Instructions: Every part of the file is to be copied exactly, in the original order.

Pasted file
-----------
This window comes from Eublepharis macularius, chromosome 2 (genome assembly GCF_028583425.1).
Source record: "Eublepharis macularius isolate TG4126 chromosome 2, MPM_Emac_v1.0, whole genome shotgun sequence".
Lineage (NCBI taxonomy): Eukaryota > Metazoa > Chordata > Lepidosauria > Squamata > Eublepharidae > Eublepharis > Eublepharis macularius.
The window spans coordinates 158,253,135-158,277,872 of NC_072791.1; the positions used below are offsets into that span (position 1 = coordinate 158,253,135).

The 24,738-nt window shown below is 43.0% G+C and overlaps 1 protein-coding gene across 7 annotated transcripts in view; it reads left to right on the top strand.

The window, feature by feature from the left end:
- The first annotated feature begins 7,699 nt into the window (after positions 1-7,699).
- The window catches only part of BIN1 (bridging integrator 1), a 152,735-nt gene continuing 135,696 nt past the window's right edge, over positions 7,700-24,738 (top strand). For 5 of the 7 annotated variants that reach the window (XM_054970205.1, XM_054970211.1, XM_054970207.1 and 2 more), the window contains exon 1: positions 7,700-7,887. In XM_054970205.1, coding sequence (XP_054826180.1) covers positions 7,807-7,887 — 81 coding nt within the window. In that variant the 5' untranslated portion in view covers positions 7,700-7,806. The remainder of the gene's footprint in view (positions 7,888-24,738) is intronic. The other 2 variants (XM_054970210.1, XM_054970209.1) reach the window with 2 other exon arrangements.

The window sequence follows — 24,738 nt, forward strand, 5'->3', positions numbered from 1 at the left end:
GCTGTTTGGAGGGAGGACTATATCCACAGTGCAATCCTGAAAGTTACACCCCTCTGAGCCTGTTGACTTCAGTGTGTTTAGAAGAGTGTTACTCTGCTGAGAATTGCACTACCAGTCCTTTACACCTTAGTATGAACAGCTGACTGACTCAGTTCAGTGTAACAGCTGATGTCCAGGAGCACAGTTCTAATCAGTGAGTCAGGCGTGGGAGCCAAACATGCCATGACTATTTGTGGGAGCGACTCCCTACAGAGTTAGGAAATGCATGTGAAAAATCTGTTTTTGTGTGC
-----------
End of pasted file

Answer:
This window comes from Eublepharis macularius, chromosome 2 (genome assembly GCF_028583425.1).
Source record: "Eublepharis macularius isolate TG4126 chromosome 2, MPM_Emac_v1.0, whole genome shotgun sequence".
Lineage (NCBI taxonomy): Eukaryota > Metazoa > Chordata > Lepidosauria > Squamata > Eublepharidae > Eublepharis > Eublepharis macularius.
The window spans coordinates 158,253,135-158,277,872 of NC_072791.1; the positions used below are offsets into that span (position 1 = coordinate 158,253,135).

The 24,738-nt window shown below is 43.0% G+C and overlaps 1 protein-coding gene across 7 annotated transcripts in view; it reads left to right on the top strand.

The window, feature by feature from the left end:
- The first annotated feature begins 7,699 nt into the window (after positions 1-7,699).
- The window catches only part of BIN1 (bridging integrator 1), a 152,735-nt gene continuing 135,696 nt past the window's right edge, over positions 7,700-24,738 (top strand). For 5 of the 7 annotated variants that reach the window (XM_054970205.1, XM_054970211.1, XM_054970207.1 and 2 more), the window contains exon 1: positions 7,700-7,887. In XM_054970205.1, coding sequence (XP_054826180.1) covers positions 7,807-7,887 — 81 coding nt within the window. In that variant the 5' untranslated portion in view covers positions 7,700-7,806. The remainder of the gene's footprint in view (positions 7,888-24,738) is intronic. The other 2 variants (XM_054970210.1, XM_054970209.1) reach the window with 2 other exon arrangements.

The window sequence follows — 24,738 nt, forward strand, 5'->3', positions numbered from 1 at the left end:
GCTGTTTGGAGGGAGGACTATATCCACAGTGCAATCCTGAAAGTTACACCCCTCTGAGCCTGTTGACTTCAGTGTGTTTAGAAGAGTGTTACTCTGCTGAGAATTGCACTACCAGTCCTTTACACCTTAGTATGAACAGCTGACTGACTCAGTTCAGTGTAACAGCTGATGTCCAGGAGCACAGTTCTAATCAGTGAGTCAGGCGTGGGAGCCAAACATGCCATGACTATTTGTGGGAGCGACTCCCTACAGAGTTAGGAAATGCATGTGAAAAATCTGTTTTTGTGTGC